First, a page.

This Spring I was fortunate enough to have a week in Portugal with my mom for a “girl’s trip”. With its location almost exactly in the middle between the USA and Istanbul, it was the perfect meeting point.
What a special, memorable week it was. I had been to Lisbon for a short trip years prior, but this time with mom was truly an experience. We split our time between Lisbon, Sintra, and Porto. However, our hearts belonged to Lisbon after just a few days in the vibrant, colorful city. We fell in love with the streets dotted with yellow cable cars, the mosaic sidewalks, the friendly smiles of everyone we met, but above all, THE FOOD!
We feasted on giant tiger prawns drenched in salted butter, perfectly grilled octopus, shots of sour cherry liqueur, vinho verde from the Douro Valley, and the famed custard tarts. Portugal is a food heaven, added with the charming backdrop of the pulsing city, Lisbon is paradise itself. Here are the highlights. These are the food places in Lisbon that mom and I adored, our favorites and “must do’s” for anyone planning a future trip. Each place is connected to our hearts forever because, as we know here at Aftertaste, food connects us to memories and ultimately our soul.
Best pasteis de nata: Manteigaria
Ah the Pastel de Nata… or ‘Pasteis’ if you eat two or more. I think Mom and I averaged around 5 per day. We tried many places and took our taste test very seriously; however, we each decided that the best was at Manteigaria.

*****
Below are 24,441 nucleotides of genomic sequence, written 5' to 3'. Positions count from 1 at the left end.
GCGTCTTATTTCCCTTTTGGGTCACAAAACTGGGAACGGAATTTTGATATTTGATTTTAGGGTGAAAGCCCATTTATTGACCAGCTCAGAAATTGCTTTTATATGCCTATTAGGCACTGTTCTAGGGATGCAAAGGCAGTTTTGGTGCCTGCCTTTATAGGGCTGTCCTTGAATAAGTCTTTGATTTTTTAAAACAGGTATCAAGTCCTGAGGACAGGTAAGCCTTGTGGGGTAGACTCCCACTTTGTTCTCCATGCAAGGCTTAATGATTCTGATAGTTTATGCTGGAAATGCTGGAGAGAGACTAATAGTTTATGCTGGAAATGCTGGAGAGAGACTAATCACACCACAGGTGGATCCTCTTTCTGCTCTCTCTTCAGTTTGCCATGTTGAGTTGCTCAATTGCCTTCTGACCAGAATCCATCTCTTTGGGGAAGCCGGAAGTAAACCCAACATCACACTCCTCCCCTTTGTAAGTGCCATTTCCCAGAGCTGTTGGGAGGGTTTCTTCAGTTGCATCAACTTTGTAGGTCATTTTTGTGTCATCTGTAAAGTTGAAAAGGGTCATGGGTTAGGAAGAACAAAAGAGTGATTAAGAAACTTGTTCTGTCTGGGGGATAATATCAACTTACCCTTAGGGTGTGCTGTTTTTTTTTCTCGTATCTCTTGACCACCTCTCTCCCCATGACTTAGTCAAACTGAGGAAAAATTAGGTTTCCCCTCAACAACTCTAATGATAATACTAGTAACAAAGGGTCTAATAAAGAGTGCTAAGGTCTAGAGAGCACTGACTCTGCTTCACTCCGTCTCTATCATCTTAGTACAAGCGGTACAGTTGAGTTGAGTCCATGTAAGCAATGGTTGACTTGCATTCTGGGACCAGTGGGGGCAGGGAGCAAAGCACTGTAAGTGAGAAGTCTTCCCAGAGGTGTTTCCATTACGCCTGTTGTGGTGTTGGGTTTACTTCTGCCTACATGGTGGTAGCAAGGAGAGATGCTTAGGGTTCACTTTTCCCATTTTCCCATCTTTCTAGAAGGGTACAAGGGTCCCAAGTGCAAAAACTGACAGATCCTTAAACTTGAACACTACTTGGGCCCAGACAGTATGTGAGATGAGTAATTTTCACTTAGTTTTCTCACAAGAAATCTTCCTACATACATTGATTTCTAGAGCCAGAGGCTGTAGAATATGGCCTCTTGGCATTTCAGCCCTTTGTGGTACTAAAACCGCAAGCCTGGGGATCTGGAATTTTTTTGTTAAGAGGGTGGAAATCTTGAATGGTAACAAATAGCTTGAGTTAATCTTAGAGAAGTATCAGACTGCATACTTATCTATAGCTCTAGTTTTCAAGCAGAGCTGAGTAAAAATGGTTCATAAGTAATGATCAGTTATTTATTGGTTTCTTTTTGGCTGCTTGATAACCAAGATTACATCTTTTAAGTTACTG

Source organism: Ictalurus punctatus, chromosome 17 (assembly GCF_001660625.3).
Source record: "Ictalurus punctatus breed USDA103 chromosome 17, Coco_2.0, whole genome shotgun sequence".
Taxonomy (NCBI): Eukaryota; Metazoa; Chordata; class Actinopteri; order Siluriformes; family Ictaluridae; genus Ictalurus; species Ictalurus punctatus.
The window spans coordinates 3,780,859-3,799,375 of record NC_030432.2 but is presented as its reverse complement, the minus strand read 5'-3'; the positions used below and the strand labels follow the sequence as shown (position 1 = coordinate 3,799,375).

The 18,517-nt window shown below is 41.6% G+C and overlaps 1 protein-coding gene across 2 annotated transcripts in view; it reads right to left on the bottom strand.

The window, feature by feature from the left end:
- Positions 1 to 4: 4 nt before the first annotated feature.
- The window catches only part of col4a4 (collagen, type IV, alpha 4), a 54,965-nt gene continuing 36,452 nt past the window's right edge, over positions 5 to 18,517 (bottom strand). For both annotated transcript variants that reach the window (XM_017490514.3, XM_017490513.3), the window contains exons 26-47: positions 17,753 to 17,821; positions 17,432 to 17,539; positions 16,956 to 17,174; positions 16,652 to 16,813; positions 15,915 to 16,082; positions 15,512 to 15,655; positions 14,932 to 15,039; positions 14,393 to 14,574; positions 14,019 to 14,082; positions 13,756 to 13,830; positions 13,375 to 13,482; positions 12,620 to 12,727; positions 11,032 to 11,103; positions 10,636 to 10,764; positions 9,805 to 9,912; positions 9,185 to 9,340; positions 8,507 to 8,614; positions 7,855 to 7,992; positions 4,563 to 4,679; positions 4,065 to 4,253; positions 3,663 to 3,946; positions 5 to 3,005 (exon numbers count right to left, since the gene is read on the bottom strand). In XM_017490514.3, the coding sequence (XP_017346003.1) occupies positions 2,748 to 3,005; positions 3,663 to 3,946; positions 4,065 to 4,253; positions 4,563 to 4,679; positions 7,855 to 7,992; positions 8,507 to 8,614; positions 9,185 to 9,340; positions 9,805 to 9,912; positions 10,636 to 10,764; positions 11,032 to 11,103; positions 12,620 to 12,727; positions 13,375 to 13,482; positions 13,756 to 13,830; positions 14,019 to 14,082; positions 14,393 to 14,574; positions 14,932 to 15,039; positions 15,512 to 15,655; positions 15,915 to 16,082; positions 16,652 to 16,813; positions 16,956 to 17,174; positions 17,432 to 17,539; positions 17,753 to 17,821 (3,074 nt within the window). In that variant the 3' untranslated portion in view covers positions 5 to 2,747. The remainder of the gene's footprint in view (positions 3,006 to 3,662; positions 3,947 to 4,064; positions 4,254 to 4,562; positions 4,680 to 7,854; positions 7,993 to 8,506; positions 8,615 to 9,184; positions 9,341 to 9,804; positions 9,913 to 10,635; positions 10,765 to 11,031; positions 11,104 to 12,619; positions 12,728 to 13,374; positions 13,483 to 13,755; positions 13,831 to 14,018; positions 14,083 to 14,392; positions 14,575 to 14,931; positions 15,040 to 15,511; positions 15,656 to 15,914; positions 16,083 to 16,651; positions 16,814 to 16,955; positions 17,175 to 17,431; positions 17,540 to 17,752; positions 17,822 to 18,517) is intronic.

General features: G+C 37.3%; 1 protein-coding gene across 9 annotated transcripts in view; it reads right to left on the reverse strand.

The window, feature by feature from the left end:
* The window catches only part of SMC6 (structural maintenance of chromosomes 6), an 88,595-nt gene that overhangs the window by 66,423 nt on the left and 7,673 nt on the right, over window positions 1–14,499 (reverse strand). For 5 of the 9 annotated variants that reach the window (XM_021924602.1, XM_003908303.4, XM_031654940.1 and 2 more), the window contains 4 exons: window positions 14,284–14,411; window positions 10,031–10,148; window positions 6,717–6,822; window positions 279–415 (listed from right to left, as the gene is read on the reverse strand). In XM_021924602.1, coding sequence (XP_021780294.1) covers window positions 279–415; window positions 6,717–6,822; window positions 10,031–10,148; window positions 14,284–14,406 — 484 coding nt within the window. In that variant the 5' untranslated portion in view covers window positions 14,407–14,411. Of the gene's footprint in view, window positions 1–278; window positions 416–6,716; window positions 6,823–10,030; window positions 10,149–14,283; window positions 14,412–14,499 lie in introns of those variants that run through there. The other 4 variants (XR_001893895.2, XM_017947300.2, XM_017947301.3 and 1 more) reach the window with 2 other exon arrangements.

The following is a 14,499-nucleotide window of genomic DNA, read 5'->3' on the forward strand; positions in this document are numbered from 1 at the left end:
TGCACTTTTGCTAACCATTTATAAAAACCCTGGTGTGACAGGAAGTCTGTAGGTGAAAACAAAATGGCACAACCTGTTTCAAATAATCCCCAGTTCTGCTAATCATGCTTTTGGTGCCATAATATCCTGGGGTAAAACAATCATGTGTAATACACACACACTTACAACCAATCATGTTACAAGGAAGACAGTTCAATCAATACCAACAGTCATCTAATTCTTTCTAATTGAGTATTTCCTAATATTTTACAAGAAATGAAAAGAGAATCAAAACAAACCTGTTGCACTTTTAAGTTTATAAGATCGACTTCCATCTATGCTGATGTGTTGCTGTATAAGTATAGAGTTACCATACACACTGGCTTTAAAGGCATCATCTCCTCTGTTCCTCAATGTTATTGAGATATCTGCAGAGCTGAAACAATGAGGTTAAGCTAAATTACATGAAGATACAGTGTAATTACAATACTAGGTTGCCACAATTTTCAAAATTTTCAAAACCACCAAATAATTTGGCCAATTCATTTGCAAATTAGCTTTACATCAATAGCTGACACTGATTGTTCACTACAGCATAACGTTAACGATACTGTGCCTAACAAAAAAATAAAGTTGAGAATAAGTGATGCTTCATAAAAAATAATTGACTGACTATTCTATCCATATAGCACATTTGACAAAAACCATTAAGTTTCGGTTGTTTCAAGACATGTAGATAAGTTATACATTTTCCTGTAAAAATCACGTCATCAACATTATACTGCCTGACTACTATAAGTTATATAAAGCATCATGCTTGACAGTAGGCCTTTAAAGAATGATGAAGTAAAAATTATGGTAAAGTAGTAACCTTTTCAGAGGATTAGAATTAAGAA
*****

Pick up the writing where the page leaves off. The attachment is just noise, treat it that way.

Central Lisbon has two locations, both exactly the same in terms of quality and deliciousness. We also stopped in at Manteigaria while in Porto and again it did not disappoint. If you can only eat one thing the whole time you are in Portugal, it should be these magical custard tarts. They are the single best dessert item I think I’ve ever eaten. If you are lucky to get some right out of the oven when they are still gooey inside, even better!
According to legend these tarts were invented by the monks of the Jeronimos Monastery of Belem in the 13th century. Mom and I did go to Belem and we tried to taste those tarts to make the final comparison, but alas the line was a 2 hour wait. So in the end we didn’t eat those historic ones, but really out of the 6 other places we tried around Lisbon, Manteigaria was always the winner.
We think maybe there was a hint of lemon zest in the recipe for Manteigaria’s tarts. There was something secret in their recipe that lifted up the heaviness of the cream. The shell was also so crispy, thin and ‘shattery’, crunching in your mouth and never soggy.
Best seafood place in Lisbon: Ramiro
I have to thank the beloved late Anthony Bourdain for the knowledge of Cervejaria Ramiro. Many years ago, Bourdain ate here and featured it in one of his shows. Shortly after, my friend and I took our own trip and immediately trekked to “The place Tony ate at”. We ate there for almost every meal of that trip. Therefore, back this time with Mom, for the sake of memory and nostalgia, it had to be Ramiro.
Mom and I ate here our first and last nights in Lisbon, marking both the beginning and end of a beautiful week with a special meal. Ramiro is an old school ‘cervejaria’, meaning it really only sells fresh shellfish. The crustaceans are plucked from the ocean, boiled, and drizzled in salted garlic butter. The end. Perfection. Each time we ordered giant tiger prawns and on our second visit we also had the langoustines. Everything tastes fresh, straight from the ocean, salty, sweet, buttery, and delicious. You can call ahead for reservations or just expect to wait in line by getting a number from the ticket machine. The place is ALWAYS busy, always bustling with families, always has crowds waiting outside… and it’s always good!